ABCDs lie on a spectrum of Indian-American culture, but can never reach one side completely. This diversity within diversity is what makes the Indian community inAmericaremarkable. Instead of consisting of two primary colors blue and yellow, an American-born Confused Desis is one of thousands of shades of green. We might have struggled growing up in two worlds, but as young adults, we appreciate our unique cultural perspectives, our atypical social experiences, and our great fortune of having been born into a culture with such a storied past and present.
We are criticized for being too Indian by Americans, and too American by Indians. But by our own standards, we are all sitting on a bridge together.
School: ChattahoocheeHigh School
A World Split Between Two Cultures (Winner, Junior Category)
Culture has a significant role to play on one’s life and defines the character of a person, so being Indian-American, our world is split between two cultures, forcing us to play a dual role. For instance, we spend half-day at school living as an American, and at home experience a true Indian lifestyle. As an Indian in America, we face the world with self-identification issues, are open to a wider selection of opportunities, and have an impact on society from the moment we are born.
We grew up in a society where media has taken over the way children see the world. Wherever they look, they see an ideal American lifestyle which their family differs from. In the United States, Miss America is considered to be the beauty image of the nation. Our Indian community was recognized as a whole when Nina Davuluri was crowned Miss America in the year 2014. In an interview with Fox News, Davuluri stated, “Growing up as a girl, I imagined Miss America to always be the girl next door,” with the intent to emphasize the cultural preferences seen within the United States and its impact on the younger generation.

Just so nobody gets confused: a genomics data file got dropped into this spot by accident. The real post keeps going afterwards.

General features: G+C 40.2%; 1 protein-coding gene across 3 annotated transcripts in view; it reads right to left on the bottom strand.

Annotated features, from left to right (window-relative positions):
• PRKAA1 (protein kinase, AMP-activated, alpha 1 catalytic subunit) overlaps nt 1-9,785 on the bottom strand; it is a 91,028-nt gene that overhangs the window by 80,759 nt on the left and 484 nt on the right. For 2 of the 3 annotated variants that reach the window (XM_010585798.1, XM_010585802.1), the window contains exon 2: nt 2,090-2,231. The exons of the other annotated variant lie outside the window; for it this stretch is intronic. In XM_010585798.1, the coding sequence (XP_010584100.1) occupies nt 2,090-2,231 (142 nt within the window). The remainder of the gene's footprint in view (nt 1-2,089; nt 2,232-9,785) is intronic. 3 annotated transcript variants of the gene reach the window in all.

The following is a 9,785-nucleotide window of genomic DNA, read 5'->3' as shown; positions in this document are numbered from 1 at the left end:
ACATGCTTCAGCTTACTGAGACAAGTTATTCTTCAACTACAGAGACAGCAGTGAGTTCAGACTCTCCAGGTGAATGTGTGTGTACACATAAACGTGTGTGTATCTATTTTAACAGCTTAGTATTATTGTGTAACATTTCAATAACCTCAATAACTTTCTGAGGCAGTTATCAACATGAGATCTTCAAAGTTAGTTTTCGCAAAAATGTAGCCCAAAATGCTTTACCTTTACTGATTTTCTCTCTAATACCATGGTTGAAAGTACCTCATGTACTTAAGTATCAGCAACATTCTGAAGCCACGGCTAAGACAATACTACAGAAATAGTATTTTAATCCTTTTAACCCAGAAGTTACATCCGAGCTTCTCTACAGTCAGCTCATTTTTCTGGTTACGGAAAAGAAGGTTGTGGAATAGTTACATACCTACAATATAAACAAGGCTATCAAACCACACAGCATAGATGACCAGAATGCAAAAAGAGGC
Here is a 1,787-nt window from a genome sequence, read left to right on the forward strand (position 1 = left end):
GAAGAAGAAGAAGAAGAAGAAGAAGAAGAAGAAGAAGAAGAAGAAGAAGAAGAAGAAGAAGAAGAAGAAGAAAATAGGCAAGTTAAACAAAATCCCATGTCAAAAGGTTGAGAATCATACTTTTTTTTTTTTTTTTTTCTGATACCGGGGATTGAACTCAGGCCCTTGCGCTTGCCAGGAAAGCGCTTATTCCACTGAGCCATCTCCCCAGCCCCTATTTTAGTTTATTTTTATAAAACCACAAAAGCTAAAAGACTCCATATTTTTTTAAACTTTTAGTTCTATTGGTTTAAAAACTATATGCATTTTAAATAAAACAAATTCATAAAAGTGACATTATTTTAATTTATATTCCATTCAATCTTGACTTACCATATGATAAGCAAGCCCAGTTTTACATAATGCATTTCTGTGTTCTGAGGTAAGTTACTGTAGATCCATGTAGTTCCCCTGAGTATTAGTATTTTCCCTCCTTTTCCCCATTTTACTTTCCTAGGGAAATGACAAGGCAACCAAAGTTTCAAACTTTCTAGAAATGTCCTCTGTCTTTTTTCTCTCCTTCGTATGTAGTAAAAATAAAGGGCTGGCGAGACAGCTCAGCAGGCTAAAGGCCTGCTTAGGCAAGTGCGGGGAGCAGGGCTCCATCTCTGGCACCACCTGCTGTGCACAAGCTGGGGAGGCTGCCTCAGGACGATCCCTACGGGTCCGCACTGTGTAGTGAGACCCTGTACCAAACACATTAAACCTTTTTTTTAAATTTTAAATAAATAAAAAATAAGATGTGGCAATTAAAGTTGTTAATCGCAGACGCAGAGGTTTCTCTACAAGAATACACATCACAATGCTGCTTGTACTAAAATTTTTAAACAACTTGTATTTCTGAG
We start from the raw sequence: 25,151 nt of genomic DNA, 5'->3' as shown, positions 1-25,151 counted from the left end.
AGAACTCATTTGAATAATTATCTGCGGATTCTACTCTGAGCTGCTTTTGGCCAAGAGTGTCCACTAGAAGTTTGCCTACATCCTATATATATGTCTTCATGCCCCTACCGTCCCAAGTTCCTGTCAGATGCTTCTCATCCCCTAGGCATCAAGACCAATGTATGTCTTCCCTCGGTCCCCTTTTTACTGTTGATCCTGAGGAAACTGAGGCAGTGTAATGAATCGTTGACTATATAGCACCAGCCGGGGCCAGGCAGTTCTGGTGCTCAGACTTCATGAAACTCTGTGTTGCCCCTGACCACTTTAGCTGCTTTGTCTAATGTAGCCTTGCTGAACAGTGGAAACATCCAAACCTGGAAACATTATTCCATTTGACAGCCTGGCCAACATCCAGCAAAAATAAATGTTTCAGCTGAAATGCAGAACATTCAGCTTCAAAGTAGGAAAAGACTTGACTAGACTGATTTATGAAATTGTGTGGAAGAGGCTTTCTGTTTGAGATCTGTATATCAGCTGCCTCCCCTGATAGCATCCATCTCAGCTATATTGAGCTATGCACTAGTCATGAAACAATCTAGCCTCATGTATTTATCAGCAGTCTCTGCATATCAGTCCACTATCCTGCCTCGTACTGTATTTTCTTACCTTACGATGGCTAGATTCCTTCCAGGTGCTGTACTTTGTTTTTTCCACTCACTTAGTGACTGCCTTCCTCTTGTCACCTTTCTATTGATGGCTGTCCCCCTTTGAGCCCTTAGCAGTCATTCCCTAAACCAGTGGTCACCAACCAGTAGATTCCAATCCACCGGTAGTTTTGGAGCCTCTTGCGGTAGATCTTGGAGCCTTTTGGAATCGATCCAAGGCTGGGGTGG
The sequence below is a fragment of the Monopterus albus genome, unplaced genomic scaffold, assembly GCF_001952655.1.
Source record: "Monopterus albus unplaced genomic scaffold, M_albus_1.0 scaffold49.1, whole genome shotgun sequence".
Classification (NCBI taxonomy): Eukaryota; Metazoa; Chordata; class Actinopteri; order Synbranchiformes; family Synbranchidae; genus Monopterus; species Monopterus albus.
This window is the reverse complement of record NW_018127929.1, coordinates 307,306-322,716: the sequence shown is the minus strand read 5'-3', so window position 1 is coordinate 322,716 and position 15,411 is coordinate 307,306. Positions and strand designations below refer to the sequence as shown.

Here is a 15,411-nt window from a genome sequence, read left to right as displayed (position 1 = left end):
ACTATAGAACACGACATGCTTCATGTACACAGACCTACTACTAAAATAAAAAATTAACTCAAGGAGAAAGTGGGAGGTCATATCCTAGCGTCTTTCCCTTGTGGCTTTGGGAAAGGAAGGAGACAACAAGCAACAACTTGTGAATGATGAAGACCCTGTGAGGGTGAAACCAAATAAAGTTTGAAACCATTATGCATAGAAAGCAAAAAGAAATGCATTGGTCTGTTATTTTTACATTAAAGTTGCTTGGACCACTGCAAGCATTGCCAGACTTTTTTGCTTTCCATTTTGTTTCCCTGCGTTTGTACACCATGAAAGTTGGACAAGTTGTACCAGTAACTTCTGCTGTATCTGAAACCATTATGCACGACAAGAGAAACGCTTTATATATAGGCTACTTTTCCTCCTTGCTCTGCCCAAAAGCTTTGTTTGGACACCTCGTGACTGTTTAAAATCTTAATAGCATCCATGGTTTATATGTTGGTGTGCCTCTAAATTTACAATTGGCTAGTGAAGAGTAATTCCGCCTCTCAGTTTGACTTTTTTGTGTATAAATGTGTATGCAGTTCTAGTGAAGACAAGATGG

The differences in skin, eye, and hair color influences insecurities in an average Indian American. Furthermore, Nina Davuluri conveys a negative connotation to her perspective as a young girl to emphasize the idea that young Americans are brainwashed in a way to believe blond hair, white skin, and blue eyes are ideal for beauty and social acceptance. I have seen many peers at school that conceal their lunch boxes, forgetting the hard work and time their moms spent in preparing their lunch. Children at times feel obligated to conceal what makes them unique because everywhere they look, they see the stereotypical American family. This self-identification problem poses a question whether their lifestyle is “correct”.
Although experiencing life inAmerica as an Indian can be difficult, the positives outweigh the negatives. Young Indian-Americans have already proved by now that we are a ‘cut-above’ in studies than any other ethnicity, several schools’ rating have inclined, where we have predominant Indian population; being bilingual gives Indian-Americans a better comprehensive ability over other peers.
I faced many hardships growing up due to my cultural differences in the country. I have realized that this culture is worth embracing. I am proud to be in a culture that has expanded so much and by the year 2020, one out of every three Americans will be of Indian descent. We are given the ability to experience a whole new culture without having to leave the house. This expands our knowledge of the world around us making us more aware of the circumstances we face. The bond of sharing a culture and language makes our Indian society stronger as a whole, allowing us to create stable friendships among one another. In our culture we are fond of putting together events to educate not only the younger generation but non-Indians too. These events open the eyes of many who aren’t aware of the cultures practiced in their own country. As actress Rani Mukerji said, “Once you understand and appreciate other people’s cultural backgrounds, then you can also connect with them more.”